“Wing disability, drink disability, wear disability, fake disability, snog disability, f**k disability.” – Katherine Araniello.
Me and my mug of tea were part of the most diverse audience I had ever seen. People of all different ages, ethnicities, sexualities and abilities had gathered at The Yard to see she whom they call “Queen of Crips Lady K.”
The show opens with techy beats accompanying a mock music video featuring Katherine Araniello, which finishes with her roaring in place of the Metro Goldwyn Mayer lion. With hair a mane of vibrant orange, hideously applied makeup and a stare wilder than the lion itself, Araniello challenges: “are you ready for this?”
I was not.
She comes on stage while a break-dancer, a Deaf Interpreter and Daniel Oliver, her co-producer, obsessively point at her. In what first seems like a Tadaa here she is introduction, on second thought, mocks those that ogle at disability. In fact, more complexly, Araniello parodies the sensitivity of social etiquette that all-too-precariously warns “don’t point and stare.” Araniello points right back at displays of pettiness and pity, and not with her forefinger.
In an explanation for why she is late to the show, she talks about her journey when she accidentally clipped a cyclist. With total nonchalance she slowly reveals that he may now be paralysed for life. What seems like no laughing matter is dismissed with an “oops” and the reassurance: “but that’s good, we don’t need to have a diverse society, everyone can go around in wheelchairs, that’s fine.”
The pity parody is in full swing when Araniello is force-fed an entire tube of Pringles. The audience are made to feel uncomfortable as they watch the artist with SMA, immobile and unable to prevent what is being done to her. Only when her assistant piles over 20 crisps into Araniello’s mouth while crumbs cascade down her front do I realise what she is getting at. Araniello pushes our discomfort to the limit to mock the notion of pity and challenge preconceptions of fragility and powerlessness that accompany the discourse of disability.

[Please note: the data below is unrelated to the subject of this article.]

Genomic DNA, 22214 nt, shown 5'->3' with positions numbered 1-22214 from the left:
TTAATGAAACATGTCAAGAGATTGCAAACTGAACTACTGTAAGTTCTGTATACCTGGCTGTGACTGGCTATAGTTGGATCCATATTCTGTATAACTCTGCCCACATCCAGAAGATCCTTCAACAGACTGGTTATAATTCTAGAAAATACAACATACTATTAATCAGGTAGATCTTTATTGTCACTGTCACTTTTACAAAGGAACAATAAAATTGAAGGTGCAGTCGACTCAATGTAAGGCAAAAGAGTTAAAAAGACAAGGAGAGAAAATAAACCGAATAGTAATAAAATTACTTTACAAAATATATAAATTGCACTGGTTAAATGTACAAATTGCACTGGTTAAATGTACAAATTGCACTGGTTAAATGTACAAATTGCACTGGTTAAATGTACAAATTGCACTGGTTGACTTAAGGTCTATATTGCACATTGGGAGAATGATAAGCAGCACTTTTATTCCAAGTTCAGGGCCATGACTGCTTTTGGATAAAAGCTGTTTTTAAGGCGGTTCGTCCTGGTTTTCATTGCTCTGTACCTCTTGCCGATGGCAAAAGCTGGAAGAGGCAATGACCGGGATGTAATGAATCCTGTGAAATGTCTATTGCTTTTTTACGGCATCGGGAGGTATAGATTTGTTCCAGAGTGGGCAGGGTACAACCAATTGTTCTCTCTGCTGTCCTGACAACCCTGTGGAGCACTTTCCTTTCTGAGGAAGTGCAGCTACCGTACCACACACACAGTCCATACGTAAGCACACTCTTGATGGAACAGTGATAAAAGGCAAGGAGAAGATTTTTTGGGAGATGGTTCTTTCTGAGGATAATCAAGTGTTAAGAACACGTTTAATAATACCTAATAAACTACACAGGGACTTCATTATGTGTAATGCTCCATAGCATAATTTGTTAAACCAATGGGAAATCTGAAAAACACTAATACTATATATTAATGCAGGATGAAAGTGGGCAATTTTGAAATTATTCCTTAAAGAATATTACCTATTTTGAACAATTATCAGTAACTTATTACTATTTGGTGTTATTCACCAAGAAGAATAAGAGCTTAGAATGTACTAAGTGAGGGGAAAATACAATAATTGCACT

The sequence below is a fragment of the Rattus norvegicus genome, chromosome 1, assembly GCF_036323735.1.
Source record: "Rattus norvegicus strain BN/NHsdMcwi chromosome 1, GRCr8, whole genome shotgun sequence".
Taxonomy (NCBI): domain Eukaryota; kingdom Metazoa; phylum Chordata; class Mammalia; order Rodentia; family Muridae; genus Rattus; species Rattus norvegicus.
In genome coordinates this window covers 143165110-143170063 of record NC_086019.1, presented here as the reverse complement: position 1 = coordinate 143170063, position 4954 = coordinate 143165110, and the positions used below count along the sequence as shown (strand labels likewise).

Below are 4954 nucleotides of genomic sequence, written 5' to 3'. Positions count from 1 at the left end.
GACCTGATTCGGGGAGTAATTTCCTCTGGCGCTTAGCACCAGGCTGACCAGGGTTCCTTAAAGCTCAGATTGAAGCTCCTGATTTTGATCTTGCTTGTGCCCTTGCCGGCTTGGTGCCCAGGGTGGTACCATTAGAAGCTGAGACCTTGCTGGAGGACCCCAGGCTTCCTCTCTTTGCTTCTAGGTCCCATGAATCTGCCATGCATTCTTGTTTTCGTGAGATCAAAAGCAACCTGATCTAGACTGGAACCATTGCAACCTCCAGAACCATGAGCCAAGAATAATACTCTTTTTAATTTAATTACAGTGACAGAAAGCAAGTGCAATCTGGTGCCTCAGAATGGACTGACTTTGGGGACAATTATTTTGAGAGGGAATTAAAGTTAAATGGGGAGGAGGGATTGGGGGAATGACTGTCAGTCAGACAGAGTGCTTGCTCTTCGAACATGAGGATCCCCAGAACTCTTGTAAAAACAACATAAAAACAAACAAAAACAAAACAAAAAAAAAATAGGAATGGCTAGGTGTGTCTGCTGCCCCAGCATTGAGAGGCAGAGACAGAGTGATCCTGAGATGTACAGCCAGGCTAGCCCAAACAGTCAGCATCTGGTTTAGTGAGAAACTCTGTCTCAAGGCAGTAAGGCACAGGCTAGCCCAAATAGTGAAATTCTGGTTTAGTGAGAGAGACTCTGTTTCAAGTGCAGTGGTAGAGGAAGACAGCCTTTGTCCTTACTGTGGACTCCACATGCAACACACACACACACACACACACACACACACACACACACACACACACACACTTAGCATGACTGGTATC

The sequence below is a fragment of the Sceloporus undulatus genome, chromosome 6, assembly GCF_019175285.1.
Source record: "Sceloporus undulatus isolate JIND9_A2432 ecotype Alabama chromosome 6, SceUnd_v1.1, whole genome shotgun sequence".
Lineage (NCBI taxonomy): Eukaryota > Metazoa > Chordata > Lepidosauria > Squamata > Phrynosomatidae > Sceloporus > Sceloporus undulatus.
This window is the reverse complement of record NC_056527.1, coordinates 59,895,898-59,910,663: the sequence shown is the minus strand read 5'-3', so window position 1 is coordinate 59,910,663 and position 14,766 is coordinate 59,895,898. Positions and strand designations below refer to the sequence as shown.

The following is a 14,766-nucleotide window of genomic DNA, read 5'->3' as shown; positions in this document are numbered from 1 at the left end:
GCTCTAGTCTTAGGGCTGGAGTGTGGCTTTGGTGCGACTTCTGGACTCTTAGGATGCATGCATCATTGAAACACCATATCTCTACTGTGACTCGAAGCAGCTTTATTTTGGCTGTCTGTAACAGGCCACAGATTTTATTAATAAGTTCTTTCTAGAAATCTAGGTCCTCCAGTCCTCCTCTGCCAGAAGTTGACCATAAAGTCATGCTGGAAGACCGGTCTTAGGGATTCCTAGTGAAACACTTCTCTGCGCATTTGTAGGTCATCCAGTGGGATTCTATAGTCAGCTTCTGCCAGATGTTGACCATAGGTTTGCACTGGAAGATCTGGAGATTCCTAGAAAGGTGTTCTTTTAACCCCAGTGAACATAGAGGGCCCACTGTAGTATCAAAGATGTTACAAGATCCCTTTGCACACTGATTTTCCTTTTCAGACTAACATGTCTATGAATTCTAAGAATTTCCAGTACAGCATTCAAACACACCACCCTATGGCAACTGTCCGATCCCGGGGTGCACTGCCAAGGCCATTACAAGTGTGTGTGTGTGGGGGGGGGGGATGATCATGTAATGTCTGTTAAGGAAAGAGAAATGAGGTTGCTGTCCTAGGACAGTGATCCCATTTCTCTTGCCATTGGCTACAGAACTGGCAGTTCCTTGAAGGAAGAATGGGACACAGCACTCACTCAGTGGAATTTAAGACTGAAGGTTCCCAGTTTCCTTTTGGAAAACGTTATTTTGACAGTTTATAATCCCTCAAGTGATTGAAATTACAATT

In a karaoke number Araniello spins fairy-tale narratives into pornographic stories, throwing the question of PC out the window. The Araniello Show twists taboos and rejects decorum as it plays with the type of crudity that comes with a big red 18+ warning.
Personally, I found the vulgarity tacky. And that’s the point. SickBitchCrips, Araniello’s comedy company, denounced the show before its release. They warned it will leave a “mediocre, dull aftertaste” like “biting into semi-coagulated library paste.” With tack, lewdness and in-your-face unruliness, they leave no room for vulnerability.
Katherine Araniello brushes off hindering stereotypes of disability, declines offers of pity and laughs in the faces of taboos and labels in a way that leaves the stage a mess, the audience bewildered and herself empowered.
On four wheels, she leads DAG (the Disabled Avant-Garde) with unfaltering speed.